More deductions reduced for rich
by William G. Lako Jr.
January 18, 2013 12:00 AM | 2083 views | 0 0 comments | 24 24 recommendations | email to a friend | print
William G. Lako Jr.<br>Business Columnist
William G. Lako Jr.
Business Columnist
It’s both good news and bad news for taxpayers with some of the laws included in The American Taxpayer Relief Act of 2012. If your adjusted gross income is more than $178,150 but less than $300,000 married filing jointly, you can likely rejoice, as the Act permanently repealed the limitations on itemized deductions for tax years beginning after December 31, 2012. Without the Tax Act, the applicable threshold for couples would have reverted to $178,150. Often called the “Pease limitations,” after the Congressman who sponsored the original legislation, the limitations on itemized deductions were repealed in 2010 through 2012.

Unfortunately, if your AGI is more than $300,000 married filing jointly your itemized deductions will likely be reduced by the lesser of 3 percent of your AGI above $300,000, or by 80 percent of the amount of the itemized deductions otherwise allowable for the taxable year. With the reinstatement of limitations for couples with AGI above $300,000 ($250,000 for single filers), the wealthy can say goodbye to the “lucrative loopholes” they found in charitable contributions, mortgage interest, state, local and property taxes and miscellaneous itemized deductions. With the higher AGI thresholds, a couple with an AGI of $500,000 and itemized deductions of $29,500 should see their itemized deductions reduced by $6,000. Since this couple is in the 39.6 percent federal tax bracket, and assuming 6 percent state tax, this will cost them $2,736 in real dollars.

The Pease limitation on itemized deductions does not apply to medical expense deductions, investment interest, casualty, theft or wagering losses. However, in 2013, the medical expenses deduction only applies to qualified medical expenses over 10 percent of your AGI. In our example above, the couple needs more than $50,000 in medical expenses before they would be able to take a tax deduction.

Personal exemptions were also permanently repealed for certain taxpayers. Since 2010, personal and dependency exemptions have not been subject to limitations based on income, but those provisions expired in December. The Tax Relief act of 2012 extended the repeal for couples with AGI below $300,000 ($250,000 for single filers). But for those taxpayers over the AGI thresholds, this phaseout reduces the personal exemption by 2 percent for each $2,500 (or a portion thereof) above the specified income thresholds, depending on filing status. Personal exemptions are fully phased out for couples with incomes above $425,000 or $375,000 for single filers. Basically, if you and your spouse have an AGI of $500,000, you can no longer refer to your children as “tax deductions.”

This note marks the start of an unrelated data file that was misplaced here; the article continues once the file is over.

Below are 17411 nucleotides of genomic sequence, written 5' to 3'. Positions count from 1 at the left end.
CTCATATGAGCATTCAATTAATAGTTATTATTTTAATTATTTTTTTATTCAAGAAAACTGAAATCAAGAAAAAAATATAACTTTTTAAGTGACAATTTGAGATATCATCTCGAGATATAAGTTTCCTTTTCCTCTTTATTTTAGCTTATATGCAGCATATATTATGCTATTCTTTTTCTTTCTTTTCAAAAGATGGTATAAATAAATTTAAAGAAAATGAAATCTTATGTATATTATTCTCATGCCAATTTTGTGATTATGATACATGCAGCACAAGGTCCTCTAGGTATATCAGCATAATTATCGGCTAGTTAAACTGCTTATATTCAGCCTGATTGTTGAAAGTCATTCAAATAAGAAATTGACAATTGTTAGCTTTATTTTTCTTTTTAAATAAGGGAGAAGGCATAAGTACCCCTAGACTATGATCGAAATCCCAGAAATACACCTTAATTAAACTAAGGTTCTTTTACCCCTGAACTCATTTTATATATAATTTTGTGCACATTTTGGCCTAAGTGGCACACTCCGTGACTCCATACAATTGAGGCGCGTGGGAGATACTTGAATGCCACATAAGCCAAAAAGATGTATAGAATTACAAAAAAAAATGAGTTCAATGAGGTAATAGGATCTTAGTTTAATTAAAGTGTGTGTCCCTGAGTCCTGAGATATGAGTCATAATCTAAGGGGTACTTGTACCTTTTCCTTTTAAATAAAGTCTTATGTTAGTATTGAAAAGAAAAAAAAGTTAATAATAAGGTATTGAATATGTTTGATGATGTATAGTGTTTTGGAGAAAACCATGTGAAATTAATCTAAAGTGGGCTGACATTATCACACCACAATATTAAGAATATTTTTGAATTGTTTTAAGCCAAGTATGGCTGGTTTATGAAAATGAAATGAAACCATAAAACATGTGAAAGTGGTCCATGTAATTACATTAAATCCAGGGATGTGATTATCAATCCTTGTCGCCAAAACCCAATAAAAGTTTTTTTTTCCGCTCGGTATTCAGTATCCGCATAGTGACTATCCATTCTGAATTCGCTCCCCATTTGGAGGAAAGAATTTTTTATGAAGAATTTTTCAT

The American Taxpayer Relief Act also temporarily extends the increase in the maximum amount and phaseout threshold under section 179 depreciation. The dollar limit is $500,000, with a $2 million investment limit. The limits were retroactively applied to 2012, and extended through 2013. Basically, a sole proprietor, partnership, or corporation can elect to deduct the cost up to $500,000 of depreciable, tangible personal property acquired for use in a trade or business in the year of purchase. Without the benefit of a Section 179 deduction, the cost of business equipment normally is recovered over several years through depreciation deductions. This accelerated deduction can substantially help businesses that are purchasing start up equipment or upgrades to existing equipment.
William G. Lako Jr., CFP, is an executive in residence at Kennesaw State University’s Coles College of Business and a principal at Henssler Financial. Lako is a certified financial planner.The MDJ will periodically publish columns from KSU business faculty.
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